Work starts on building the best case for public inquiry into King’s Lynn incinerator plan

Battle lines are being drawn up just 24 hours after it was announced there will be a public inquiry into the proposed Norfolk incinerator.

Both the county council and anti-incinerator campaigners welcomed the decision by Mr Pickles on Thursday to have a public inquiry, which could cost up to �1m.

And now both sides involved in the bitter row over the planned incinerator in Saddlebow, near King's Lynn, are working on their cases to present to the Planning Inspectorate.

Anti-incinerator campaigner Mike Knights said: 'It's early days but the way I see it, there are a lot of arguments against it but only some of these will be relevant to the planning inquiry.

'We shall, therefore, be focusing on these and drop the other perfectly good arguments for not having the incinerator to make sure we have a proper and thorough submission.

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'We have tried to be as professional as we can throughout this whole process and this will continue into the planning inquiry.'

West Norfolk Council chief executive Ray Harding added officers are working hard at putting together the 'best case possible' for the Planning Inspectorate.

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Meanwhile North West Norfolk MP Henry Bellingham said: 'The thing about the public inquiry is that it will give us all the chance to put our case forward in an environment that is not intimidating.

'It's important that everyone is given the chance to have their say and restore faith in the process.

'But I do think it's up to the county council now to stop flogging a dead horse because what this call in has done, in my opinion, is throw the council's waste strategy into disarray.

'I would urge the county council to show leadership, imagination and pay Cory Wheelabrator to go away and go back to the drawing board.'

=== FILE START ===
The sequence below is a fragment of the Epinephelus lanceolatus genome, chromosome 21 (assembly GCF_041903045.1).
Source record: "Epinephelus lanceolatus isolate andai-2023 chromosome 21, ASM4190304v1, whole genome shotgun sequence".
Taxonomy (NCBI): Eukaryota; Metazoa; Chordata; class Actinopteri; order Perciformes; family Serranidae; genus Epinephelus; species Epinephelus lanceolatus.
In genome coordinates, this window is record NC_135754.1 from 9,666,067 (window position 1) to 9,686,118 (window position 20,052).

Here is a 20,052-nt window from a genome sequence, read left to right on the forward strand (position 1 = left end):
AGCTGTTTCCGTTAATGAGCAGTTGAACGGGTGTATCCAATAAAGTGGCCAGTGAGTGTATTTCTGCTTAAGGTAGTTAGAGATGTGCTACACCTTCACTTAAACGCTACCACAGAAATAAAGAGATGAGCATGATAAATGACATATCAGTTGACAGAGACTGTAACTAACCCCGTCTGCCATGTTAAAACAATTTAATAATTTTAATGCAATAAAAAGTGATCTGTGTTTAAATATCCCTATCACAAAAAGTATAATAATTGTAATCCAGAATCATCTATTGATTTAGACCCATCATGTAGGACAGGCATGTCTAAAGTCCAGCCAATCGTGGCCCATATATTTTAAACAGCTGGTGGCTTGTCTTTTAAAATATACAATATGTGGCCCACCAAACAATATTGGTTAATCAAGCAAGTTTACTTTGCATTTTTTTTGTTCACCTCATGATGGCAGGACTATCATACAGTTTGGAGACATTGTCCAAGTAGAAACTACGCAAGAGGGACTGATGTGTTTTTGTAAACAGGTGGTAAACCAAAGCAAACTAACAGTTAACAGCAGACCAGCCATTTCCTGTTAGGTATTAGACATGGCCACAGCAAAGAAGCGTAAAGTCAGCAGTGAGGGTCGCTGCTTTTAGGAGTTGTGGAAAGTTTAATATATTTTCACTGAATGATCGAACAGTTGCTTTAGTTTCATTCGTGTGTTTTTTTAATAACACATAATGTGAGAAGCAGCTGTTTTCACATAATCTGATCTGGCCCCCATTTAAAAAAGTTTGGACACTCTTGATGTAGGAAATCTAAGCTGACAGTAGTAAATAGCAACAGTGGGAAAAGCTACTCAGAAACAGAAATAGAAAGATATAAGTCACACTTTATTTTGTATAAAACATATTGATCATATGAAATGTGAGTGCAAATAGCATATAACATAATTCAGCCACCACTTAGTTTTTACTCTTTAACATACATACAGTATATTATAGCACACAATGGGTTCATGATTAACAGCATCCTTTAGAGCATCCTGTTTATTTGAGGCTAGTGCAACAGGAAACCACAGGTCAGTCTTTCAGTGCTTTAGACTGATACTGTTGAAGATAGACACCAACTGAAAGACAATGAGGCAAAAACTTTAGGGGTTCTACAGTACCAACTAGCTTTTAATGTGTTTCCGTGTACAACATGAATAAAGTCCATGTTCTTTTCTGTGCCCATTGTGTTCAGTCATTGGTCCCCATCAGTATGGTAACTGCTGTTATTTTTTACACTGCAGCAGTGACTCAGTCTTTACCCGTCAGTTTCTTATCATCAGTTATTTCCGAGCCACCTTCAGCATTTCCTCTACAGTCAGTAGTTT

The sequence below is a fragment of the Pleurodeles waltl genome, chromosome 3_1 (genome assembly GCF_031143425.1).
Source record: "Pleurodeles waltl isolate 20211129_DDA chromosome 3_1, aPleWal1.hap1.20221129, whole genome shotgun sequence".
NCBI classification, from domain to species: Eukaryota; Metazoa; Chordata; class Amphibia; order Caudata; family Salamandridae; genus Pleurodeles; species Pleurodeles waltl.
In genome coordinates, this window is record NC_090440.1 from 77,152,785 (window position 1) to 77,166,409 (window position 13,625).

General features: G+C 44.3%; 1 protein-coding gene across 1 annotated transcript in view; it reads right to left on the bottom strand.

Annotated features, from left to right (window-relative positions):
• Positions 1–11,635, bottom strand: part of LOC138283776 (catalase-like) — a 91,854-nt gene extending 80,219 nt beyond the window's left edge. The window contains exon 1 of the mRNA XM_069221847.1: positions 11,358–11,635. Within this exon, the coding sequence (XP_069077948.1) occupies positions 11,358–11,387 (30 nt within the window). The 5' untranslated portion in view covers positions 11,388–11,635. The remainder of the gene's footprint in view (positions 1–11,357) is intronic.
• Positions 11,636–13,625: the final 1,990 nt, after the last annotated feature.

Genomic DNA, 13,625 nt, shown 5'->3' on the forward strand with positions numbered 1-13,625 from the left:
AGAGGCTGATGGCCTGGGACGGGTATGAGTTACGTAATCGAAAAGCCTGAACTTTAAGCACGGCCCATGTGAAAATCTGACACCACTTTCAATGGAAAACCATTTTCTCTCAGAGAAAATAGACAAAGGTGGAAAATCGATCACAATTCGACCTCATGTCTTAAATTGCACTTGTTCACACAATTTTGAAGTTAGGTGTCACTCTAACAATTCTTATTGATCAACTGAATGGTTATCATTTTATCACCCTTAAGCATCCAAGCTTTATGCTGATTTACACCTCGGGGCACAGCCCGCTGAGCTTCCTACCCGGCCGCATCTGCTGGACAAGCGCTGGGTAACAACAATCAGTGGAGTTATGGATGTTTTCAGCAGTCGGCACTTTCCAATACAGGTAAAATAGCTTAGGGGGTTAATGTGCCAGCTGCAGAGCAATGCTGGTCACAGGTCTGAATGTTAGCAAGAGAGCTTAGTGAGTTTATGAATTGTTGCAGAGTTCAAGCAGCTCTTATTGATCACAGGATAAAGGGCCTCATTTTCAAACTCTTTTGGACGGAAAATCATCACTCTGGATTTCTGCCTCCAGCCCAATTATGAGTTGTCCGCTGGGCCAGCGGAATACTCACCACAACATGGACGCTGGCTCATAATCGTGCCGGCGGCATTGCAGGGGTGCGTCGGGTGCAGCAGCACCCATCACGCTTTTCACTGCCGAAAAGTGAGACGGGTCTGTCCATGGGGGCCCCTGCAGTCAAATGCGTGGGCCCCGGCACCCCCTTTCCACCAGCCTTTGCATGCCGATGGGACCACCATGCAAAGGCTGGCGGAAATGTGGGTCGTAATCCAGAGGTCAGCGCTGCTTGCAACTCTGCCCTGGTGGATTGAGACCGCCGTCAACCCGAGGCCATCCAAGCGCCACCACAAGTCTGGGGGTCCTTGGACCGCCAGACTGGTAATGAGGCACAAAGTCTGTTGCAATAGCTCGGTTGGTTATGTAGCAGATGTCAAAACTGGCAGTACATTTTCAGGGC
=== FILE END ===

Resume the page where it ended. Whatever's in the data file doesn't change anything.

He continued: 'Between now and the start of the planning inquiry, I'm going to continue to put pressure on the county council to look at the alternative technologies and work in partnership with West Norfolk Council.

'Elizabeth Truss (South West Norfolk MP) and I will also meet with the chancellor of the exchequer and [Environment secretary] Caroline Spelman and ask them to look at the granting of PFI credits in this case.

'There is a very strong argument for the government to cancel these credits because we need to invest in infrastructure projects that command public support – not projects like this which has none.'

But Graham Plant, the council's cabinet member for planning and transportation, said 'We are confident the application meets all planning policy requirements, the recommendation made by our planners was correct and the decision taken by the planning committee was the right one, given national and local planning guidelines

'As people will be aware, we made it clear in a letter to Mr Pickles as far back as March 2011 that the county council would provide every assistance should he decide to call in the application, and of course, we will now be glad to do so.'

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